Toddler’s First Day at Forest School | 8 Lessons Learnt

January 20, 2019
One of my new year’s goals was to start taking the little one to play groups more regularly. For an almost two year old, I admit he’s not been socialising as much as he could be, and I put my hands up – it’s all been down to my own anxieties and apathy, but excuses are merely a hinderance. My toddler still needs to meet other kids whether I’m ready for it or not.

A friend of mine had been telling me about forest school and how much her son, who’s a year older than Reuben, loves going to it. For a while I was apprehensive – of course I was, the idea of going somewhere I didn’t know, to do something totally new, was hugely daunting. And though I did genuinely like the sound of forest school, and knew the little man would be in his element, it was just too scary to commit to and I tried to convince myself “now wasn’t the right time”. But is it ever?

So the new year began with booking the first block of sessions. Then all the worried thoughts of “what will I wear” and “what if this happens” flooded my head, panicking me before I even started. Yes, I did have some research to be doing and certainly some new clothes to purchase, but with my friend reassuring me over every mini drama, I really was going to be okay.

The coldest weather so far this winter arrived on cue for our first day, and it was F-R-E-E-Z-I-N-G. The sunshine was just a tease, at least it was nice and bright, but it didn’t stop my big toes throbbing. We did go on to have a good morning though – the little man was full of beans and buzzed for the best part before tiring out – and for me, there was relief I’d survived the scary first day.

Now I have the first day under my belt, I know (to the greater part) what to expect next time. The first day brought lessons to be learnt from, so while I met with some obstacles, I’m hoping I’ll be even better prepared for our forest school adventure next week.



This ought to be a no brainer but before our first day I really needed reminding that forest school would be cold. “But it’s forecast sun!” I’d say. It’s called forest school for a reason: the classroom is the forest floor beneath the tree canopy and forests can be hostile, cold places. Dress accordingly and then some!


Forest School has you out in the elements all year round in all kinds of weather, so you best go prepared. Always take waterproofs because you never know where there’s a puddle or stream. Always wear watertight boots to keep feet warm and dry. And don’t forget gloves, a hat and a scarf. This means you too! As long as you dress in the right layers for optimal warmth and easy clothing removal, you’ll be warm or cool enough.


An emergency outfit is a good idea to take in case there’s a clothing crisis. Wet outdoor play can mean clothes get wet, and as I discovered on day one, extra gloves come in handy (not that I had any) for when curious little hands investigate buckets of water. Extra socks for soggy wellies may come in handy too! So my backpack next week will contain a few more sets of gloves.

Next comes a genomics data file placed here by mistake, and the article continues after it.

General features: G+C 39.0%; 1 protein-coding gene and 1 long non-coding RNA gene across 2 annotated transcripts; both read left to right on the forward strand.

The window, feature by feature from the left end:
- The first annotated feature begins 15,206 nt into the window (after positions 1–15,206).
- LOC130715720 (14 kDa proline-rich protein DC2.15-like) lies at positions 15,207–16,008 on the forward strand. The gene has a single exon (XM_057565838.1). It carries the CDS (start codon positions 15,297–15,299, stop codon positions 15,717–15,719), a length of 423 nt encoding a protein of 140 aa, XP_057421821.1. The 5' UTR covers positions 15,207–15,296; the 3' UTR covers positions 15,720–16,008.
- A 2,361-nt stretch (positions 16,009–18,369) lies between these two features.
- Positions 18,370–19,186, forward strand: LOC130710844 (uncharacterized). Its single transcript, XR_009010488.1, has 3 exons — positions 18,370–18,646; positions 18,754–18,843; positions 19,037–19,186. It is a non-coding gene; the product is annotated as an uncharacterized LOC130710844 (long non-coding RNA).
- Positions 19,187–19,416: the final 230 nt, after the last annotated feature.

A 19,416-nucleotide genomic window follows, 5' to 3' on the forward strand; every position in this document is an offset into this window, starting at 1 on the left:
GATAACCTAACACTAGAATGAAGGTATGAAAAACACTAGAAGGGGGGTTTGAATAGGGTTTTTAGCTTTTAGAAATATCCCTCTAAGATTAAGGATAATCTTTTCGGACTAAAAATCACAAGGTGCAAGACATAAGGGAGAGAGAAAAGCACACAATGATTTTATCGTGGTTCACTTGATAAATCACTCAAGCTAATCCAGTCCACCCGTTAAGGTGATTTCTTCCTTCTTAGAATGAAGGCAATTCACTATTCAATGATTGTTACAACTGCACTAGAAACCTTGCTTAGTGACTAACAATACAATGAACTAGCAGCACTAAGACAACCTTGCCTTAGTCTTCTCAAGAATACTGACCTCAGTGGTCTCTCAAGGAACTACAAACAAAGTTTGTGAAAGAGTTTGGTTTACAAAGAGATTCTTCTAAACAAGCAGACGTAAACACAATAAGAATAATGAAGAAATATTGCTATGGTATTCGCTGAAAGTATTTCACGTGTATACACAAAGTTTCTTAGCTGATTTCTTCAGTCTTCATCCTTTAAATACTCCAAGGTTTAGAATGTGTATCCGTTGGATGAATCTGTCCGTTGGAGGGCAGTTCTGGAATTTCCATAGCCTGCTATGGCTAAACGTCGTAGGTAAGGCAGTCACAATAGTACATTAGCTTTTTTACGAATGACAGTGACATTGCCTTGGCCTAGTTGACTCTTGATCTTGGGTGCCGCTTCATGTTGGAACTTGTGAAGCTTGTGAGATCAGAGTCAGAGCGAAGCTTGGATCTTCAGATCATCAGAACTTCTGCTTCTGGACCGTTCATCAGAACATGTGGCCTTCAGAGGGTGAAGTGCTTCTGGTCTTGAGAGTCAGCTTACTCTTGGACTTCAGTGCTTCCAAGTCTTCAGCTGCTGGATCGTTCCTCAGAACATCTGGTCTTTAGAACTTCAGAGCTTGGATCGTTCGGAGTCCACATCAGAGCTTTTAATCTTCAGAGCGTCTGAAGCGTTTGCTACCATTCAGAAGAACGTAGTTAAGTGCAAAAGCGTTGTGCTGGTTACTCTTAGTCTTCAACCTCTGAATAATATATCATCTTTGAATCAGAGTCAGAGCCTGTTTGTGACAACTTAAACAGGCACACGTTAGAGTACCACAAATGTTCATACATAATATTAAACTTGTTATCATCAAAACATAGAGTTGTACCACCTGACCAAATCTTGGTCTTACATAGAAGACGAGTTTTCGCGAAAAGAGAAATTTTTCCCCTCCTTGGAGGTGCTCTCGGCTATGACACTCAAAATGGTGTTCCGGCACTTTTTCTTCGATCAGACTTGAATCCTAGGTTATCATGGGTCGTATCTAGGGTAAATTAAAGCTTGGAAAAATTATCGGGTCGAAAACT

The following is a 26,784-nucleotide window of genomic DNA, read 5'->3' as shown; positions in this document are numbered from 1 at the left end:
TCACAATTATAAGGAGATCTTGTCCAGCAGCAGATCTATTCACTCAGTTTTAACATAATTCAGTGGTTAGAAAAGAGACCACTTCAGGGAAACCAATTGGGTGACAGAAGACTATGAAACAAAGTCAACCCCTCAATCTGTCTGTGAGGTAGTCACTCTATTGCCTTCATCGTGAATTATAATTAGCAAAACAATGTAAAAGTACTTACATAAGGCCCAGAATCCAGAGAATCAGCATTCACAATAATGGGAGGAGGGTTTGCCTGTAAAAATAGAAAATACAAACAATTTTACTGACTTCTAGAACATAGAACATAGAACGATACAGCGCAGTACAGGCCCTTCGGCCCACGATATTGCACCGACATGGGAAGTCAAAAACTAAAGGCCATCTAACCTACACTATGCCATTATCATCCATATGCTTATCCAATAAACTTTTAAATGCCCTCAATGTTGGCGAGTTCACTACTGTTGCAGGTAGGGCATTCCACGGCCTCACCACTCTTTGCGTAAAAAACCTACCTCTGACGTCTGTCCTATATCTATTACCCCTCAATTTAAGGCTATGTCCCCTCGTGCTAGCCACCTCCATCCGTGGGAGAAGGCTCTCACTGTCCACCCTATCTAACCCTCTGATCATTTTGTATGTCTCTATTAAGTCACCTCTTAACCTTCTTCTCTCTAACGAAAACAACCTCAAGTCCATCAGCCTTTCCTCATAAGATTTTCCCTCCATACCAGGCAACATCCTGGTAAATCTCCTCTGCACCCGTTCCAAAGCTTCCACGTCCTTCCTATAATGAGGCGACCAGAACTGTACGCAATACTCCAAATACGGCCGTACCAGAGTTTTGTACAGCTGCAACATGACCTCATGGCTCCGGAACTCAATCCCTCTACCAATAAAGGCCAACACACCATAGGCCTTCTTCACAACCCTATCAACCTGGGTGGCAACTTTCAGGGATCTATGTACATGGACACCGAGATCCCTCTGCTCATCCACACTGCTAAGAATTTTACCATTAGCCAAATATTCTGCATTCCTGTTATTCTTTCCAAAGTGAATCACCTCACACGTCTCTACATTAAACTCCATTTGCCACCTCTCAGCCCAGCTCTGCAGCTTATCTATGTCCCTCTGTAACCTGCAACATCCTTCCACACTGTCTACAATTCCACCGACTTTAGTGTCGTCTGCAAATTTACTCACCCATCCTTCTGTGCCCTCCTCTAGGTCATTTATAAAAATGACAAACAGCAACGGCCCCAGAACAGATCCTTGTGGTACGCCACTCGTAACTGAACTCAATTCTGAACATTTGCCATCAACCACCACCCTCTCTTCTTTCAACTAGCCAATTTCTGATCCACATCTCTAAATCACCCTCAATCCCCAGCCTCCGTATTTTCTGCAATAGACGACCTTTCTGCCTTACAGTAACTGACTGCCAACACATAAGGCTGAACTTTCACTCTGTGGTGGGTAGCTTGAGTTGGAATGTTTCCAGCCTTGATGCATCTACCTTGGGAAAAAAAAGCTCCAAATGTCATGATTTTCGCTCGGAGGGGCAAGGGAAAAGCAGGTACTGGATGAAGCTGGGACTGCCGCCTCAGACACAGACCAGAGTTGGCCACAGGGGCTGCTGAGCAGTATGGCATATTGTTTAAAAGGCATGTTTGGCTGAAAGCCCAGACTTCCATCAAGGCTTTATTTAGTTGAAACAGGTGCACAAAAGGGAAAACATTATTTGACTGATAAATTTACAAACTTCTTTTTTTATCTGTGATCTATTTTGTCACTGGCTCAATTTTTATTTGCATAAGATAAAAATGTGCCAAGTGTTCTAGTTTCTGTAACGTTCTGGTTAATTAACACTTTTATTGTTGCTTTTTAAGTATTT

Forest School is much more than a playgroup for socialising toddlers, it encourages little people to grow their own minds and nurtures their independence. Kids need structure and routine but they also need space for growth, and they’ll never know their own capabilities, likes or dislikes if they don’t take the step of trial and error. Forest school encourages parents to walk behind the little ones and let them initiate activities. I’d hate to label myself a helicopter parent but when you have anxiety, allowing your child to take independent steps is scary stuff. This is something I find hugely against my nature to protect but I’ll try to be more aware of allowing the little man his freedom (where it’s safe to!)


Another reason why I deliberated over joining Forest School was over its cost. While it’s not expensive in the scheme of proper schooling, it is a dearer activity compared to other toddler groups. And there’s the cost of purchasing certain pieces of outdoor clothing you may not otherwise buy. But I decided it was worth investing in if it gave the little man a broader experience. Not all life skills are honed in the classroom and besides, I love country life; it’s fun and great for mental health, so feel it’s important Reuben grows up experiencing, respecting and loving the wild world too.


With plenty running, climbing, investigating, listening, watching, experiencing, tasting, singing, forest school is demanding stuff. My little man burned himself out ten minutes before the end of the session, which isn’t a bad thing for toddlers. Mental stimulation and physical activity that burns a lot of energy is necessary for growing little ones and in my experience, helps pave the way to a good night’s sleep.


High physical activity always means one thing for my little man: the urgent need for snacks. He’s like the Duracell Bunny, his energy bursts fizzle out into an exhausted, hungry heap on the floor, demanding snacks from mummy’s bag. But this time, I was poorly prepared. I only had a snack box of bread sticks and it wasn’t enough. So next time I’ll bear in mind the hunger pangs and equip my bag with more nutritious nibbles.


I like to think we continually give Reuben exciting experiences, but there’ll always be something new for him to try. Forest School opened up a lot of doors on his first day: new people, new atmosphere. But he also watched a fire being lit, toasted a marshmallow, tasted hot chocolate, went inside a yurt, and even went in his friend’s car for the first time! New things can be daunting and scary, not just for little ones but us parents too, but to watch them soak in the exciting world around them and enjoying themselves is worth the nerves.

Do your children go to forest school? What would your tips be to make the most out of going?

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